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Newspaper Articles From the Crescent City Tsunami of 1964

On Good Friday, March 27, 1964, a 7.1 magnitude earthquake occurred off the coast of Alaska. Within only a few hours, and over a thousand miles away in our little town of Crescent City, California, a tsunami in a series of enormous waves began to dismantle the waterfront, beginning around 10 o'clock p.m. The first surge of water caused massive damage, but it was the subsequent waves that killed the people who had gone out to view the destruction. Eleven people died, two of them small children. Buildings and train cars were moved blocks from their original locations, or completely destroyed. One lot gave no indication that, only a few hours before, a gas station had been there. The small town of Crescent City, who's prosperity relied almost completely from commercial fishing and the logging of deciduous trees, sustained over $7 million worth of damage in 1964 dollars, when Citizen's Dock and nearby lumberyards were destroyed.

Local Telephones Silenced,
Radio Alerts Are Hampered
by Helen Williams in The Crescent City American - Dated Saturday, March 28, 1964.

Radio Station KPLY of Crescent City, 1240 on the area's emergency broadcasting system, retained its power during the hectic hours of last night, but it lost its telephone communication. The series of tidal waves which inundated downtown Crescent City flooded telephone cables causing KPLY's phone to be among many to go dead. Virginia Deaver, who with her husband, Mason, own and operate the station, had received calls earlier during the night from the city police and the sheriff's office notifying them of the emergency. About 10:00 p.m., people began calling KPLY from places such as Youngstown, Ohio; Denver, Colorado; Houston, Texas; Los Angeles; San Francisco and Seattle. These people waited to know if Crescent City had been affected by the tidal wave. By the time Virginia received the information that the wave had hit and that there were no lives lost or damage done, the phone was dead so she went to a trailer house to place her answering call. Unable to relay her information directly to KGO in San Francisco, she had to go through ABC in Los Angeles. KPLY received no notice of evacuation for public broadcast and was not aware of the impending disaster until the series of phone calls. If local power had been disrupted, KPLY would have been off the air. Money has already been appropriated to provide the station with emergency power in case of power failure, and the installation has been authorized by the state and federal governments.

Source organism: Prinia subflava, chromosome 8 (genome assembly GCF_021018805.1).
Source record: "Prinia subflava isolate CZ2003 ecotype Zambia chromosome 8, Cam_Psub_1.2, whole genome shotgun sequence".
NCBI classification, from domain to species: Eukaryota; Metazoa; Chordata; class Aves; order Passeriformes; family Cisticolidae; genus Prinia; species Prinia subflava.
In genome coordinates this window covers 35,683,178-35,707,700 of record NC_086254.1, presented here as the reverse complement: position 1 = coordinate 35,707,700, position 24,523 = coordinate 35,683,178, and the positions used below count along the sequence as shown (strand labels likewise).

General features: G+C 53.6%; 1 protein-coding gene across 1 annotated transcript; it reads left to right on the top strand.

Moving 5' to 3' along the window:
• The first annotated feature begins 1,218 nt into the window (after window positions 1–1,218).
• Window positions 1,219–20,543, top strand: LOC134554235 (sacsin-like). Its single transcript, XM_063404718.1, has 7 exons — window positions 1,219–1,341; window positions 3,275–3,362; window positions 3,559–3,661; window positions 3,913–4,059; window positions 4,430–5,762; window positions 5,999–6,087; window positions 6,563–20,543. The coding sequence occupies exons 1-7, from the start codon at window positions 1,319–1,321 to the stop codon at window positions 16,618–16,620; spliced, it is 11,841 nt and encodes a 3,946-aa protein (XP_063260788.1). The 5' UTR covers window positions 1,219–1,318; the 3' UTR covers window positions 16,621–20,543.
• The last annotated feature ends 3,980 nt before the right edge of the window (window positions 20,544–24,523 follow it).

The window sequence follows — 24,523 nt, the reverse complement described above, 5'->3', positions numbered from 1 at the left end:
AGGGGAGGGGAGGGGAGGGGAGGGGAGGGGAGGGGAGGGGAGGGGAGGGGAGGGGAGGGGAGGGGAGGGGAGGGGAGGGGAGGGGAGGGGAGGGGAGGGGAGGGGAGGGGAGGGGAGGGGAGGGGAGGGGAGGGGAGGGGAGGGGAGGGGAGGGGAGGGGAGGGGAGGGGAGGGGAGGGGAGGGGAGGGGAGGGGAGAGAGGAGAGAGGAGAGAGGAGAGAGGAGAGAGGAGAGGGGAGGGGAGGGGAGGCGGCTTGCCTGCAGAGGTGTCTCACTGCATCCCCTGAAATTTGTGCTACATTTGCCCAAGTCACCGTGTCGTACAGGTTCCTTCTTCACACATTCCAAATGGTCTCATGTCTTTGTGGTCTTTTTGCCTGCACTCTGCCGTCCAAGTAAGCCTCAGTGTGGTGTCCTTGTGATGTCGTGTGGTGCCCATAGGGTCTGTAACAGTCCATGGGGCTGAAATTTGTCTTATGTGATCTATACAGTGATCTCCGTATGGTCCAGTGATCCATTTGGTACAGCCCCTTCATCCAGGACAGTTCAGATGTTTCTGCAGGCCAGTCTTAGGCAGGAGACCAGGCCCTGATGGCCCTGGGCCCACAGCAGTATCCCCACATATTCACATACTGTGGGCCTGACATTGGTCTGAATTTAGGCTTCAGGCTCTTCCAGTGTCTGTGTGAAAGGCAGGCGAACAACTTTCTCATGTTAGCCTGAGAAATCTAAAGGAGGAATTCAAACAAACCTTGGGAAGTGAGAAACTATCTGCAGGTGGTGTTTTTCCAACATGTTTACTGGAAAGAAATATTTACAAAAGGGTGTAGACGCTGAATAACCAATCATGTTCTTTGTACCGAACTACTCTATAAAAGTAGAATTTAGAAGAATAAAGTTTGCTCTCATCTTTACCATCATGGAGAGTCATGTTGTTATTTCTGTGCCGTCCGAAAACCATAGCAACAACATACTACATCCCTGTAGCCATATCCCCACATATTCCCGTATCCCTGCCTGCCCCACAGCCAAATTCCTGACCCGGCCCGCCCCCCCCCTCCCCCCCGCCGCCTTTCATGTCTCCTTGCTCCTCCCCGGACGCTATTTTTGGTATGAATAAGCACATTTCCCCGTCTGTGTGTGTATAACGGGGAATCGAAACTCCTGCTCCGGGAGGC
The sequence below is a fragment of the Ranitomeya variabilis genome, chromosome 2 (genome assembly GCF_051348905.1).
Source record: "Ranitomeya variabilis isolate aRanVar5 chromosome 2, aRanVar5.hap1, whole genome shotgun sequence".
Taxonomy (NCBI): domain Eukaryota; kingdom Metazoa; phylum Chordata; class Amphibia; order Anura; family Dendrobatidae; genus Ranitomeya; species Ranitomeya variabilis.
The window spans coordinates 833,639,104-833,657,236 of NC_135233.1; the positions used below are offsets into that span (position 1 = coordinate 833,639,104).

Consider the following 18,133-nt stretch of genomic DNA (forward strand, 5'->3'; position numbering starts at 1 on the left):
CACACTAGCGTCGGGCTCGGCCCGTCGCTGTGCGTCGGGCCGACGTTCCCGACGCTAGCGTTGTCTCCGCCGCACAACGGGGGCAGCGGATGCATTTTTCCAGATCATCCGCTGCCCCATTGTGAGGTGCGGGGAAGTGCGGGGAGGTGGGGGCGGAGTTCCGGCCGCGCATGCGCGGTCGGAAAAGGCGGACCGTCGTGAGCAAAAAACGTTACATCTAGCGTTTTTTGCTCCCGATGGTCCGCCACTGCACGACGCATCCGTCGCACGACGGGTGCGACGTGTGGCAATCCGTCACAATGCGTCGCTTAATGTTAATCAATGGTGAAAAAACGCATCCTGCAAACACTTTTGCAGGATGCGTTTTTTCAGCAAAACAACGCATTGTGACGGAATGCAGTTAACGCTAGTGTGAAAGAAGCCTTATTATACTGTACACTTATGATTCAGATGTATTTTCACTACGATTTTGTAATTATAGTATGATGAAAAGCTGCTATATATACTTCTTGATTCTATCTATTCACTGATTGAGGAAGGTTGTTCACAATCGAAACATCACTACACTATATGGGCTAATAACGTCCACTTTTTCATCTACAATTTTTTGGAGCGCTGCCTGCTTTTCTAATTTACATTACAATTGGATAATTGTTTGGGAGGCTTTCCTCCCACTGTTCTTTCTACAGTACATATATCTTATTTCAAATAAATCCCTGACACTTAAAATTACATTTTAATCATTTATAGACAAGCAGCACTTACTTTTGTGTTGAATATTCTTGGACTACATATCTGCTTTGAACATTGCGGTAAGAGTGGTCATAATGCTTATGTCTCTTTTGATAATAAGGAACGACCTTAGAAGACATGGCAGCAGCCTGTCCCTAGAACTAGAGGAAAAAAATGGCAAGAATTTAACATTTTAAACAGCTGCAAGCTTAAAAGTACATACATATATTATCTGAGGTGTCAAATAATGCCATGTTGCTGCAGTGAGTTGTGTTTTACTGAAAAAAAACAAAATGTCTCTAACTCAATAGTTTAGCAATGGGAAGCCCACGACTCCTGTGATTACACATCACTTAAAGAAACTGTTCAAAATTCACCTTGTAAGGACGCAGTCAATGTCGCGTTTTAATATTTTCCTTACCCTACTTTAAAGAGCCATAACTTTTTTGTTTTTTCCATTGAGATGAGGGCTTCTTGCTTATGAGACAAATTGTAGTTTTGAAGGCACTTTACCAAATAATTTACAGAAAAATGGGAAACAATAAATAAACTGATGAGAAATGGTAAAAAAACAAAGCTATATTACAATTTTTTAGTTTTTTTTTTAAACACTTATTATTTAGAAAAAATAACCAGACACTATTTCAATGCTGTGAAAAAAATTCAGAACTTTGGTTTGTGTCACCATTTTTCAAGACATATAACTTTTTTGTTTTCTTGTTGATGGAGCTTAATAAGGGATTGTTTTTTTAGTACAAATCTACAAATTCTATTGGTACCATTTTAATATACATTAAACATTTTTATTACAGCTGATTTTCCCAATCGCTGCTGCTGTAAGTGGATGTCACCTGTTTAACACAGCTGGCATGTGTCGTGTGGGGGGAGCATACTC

However, technicalities have delayed the installation. Mason Deaver expressed the opinion that after this current emergency, it won't be long before the station will have its own emergency power equipment. As the one tidal wave turned out to be a series of surges inflicting heavy damage in low-lying areas, KPLY began to receive the first of its hundreds of calls from people requesting assistance in locating missing persons. Reverend John McMath, whose home is located across the street from KPLY, 1177 Gainard Street, volunteered the use of his phone for messages thus terminating the necessity for Virginia to drive to the sheriff's office for news releases. Later, a portable two-way radio system between the McMath's and KPLY aided in speeding the messages over the airwaves. Throughout the night, the studio was crowded with people waiting for news of missing persons or wishing to assist in some way.

Youngstown, Ohio; Denver, Colorado; Houston, Texas; Los Angeles; San Francisco and Seattle. These people waited to know if Crescent City had been affected by the tidal wave. By the time Virginia received the information that the wave had hit and that there were no lives lost or damage done, the phone was dead so she went to a trailer house to place her answering call. Unable to relay her information directly to KGO in San Francisco, she had to go through ABC in Los Angeles. KPLY received no notice of evacuation for public broadcast and was not aware of the impending disaster until the series of phone calls. If local power had been disrupted, KPLY would have been off the air. Money has already been appropriated to provide the station with emergency power in case of power failure, and the installation has been authorized by the state and federal governments.

"Fortunately," says Virginia, "we were able to aid in locating most of the missing people for whom we had calls. After the second wave, when we got the message to call the national guard into action and to call all doctors and nurses to the hospital, some of these people in our studios assisted in waking up many of the individuals concerned. Most of the called-up-on people found it difficult to believe that there was an emergency." Local ham operators did a good job, according to the Deavers. They got out quite a few reports all over the country, located people and sent messages requested by concerned individuals. At press time, messages were still pouring into KPLY's studio and were being relayed immediately over the air. The McMath's phone, IN 4-XXXX, was still being used to receive calls for the station. Bill Parker, Del Norte County Civilian Defense Director, has been directing most of the activity and gave Virginia most of her bulletins.



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